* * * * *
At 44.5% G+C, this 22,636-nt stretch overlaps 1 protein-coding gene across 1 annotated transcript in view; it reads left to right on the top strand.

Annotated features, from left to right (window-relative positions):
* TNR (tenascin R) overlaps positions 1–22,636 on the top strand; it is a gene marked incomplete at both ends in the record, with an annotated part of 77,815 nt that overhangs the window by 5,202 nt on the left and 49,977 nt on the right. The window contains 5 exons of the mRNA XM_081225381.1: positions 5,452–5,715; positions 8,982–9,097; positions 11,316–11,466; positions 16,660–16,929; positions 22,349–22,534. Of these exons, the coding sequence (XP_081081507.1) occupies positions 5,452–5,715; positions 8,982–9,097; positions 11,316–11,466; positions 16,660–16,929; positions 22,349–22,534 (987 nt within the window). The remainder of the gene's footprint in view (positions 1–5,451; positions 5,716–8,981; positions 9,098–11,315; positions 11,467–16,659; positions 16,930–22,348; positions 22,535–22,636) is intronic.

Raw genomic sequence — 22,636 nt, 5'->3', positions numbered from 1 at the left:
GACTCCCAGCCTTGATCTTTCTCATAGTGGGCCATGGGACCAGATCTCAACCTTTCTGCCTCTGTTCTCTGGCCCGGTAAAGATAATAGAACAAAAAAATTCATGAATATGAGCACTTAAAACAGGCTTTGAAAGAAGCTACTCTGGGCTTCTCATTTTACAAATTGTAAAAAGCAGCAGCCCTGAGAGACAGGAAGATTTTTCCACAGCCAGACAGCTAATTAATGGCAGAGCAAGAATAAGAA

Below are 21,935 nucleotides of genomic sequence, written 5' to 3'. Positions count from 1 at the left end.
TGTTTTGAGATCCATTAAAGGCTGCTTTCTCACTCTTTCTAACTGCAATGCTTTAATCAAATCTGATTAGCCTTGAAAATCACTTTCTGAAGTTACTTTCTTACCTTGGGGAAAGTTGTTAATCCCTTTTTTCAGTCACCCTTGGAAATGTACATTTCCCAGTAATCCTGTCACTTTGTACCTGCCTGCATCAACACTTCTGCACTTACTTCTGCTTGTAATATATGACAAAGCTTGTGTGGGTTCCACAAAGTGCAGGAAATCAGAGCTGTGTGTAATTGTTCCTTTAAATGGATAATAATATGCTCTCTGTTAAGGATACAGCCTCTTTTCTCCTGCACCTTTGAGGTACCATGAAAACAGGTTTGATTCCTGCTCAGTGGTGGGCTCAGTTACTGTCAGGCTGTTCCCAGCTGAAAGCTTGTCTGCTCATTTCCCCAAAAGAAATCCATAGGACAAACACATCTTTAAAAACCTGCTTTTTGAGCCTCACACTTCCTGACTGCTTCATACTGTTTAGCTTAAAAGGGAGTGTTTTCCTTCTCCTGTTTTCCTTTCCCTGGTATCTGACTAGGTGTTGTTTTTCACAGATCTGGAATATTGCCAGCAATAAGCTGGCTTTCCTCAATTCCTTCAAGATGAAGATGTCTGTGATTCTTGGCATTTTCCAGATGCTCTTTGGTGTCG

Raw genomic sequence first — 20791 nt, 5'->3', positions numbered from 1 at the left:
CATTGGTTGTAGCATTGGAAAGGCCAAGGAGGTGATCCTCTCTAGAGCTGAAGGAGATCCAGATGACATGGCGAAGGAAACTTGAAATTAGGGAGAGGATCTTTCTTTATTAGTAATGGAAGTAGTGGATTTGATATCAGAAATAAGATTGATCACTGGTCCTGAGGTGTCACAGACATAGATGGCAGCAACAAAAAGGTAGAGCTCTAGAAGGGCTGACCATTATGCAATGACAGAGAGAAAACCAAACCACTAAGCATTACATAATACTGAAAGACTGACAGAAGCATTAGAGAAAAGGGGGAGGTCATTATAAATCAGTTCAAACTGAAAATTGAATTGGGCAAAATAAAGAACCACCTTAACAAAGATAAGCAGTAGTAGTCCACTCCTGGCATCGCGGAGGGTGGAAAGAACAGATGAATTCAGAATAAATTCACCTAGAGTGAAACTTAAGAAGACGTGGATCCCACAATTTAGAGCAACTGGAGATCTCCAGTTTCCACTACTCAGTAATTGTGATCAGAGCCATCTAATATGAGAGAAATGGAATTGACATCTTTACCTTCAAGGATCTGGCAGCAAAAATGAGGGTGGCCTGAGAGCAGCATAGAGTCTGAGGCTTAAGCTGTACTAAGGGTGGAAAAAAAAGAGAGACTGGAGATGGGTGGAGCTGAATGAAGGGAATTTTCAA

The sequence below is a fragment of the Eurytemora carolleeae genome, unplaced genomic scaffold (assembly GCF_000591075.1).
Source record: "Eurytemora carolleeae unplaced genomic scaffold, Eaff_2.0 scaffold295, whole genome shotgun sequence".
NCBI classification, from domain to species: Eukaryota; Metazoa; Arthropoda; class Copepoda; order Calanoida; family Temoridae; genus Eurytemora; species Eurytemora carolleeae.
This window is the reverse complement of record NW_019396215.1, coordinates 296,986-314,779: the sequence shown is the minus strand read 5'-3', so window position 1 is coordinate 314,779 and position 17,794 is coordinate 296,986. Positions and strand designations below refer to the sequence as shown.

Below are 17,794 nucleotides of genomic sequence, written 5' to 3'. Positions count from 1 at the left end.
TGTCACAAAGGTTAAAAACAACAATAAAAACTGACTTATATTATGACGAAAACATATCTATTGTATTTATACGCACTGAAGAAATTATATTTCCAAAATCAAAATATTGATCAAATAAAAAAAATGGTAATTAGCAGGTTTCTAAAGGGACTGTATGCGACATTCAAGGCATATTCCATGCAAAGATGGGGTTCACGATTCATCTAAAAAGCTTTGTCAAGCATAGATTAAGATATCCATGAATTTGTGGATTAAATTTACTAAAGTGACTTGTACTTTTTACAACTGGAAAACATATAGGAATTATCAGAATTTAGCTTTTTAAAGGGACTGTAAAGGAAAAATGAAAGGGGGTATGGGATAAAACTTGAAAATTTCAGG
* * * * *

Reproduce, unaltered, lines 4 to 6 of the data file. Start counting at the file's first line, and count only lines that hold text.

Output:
Raw genomic sequence — 22,636 nt, 5'->3', positions numbered from 1 at the left:
GACTCCCAGCCTTGATCTTTCTCATAGTGGGCCATGGGACCAGATCTCAACCTTTCTGCCTCTGTTCTCTGGCCCGGTAAAGATAATAGAACAAAAAAATTCATGAATATGAGCACTTAAAACAGGCTTTGAAAGAAGCTACTCTGGGCTTCTCATTTTACAAATTGTAAAAAGCAGCAGCCCTGAGAGACAGGAAGATTTTTCCACAGCCAGACAGCTAATTAATGGCAGAGCAAGAATAAGAA

Below are 21,935 nucleotides of genomic sequence, written 5' to 3'. Positions count from 1 at the left end.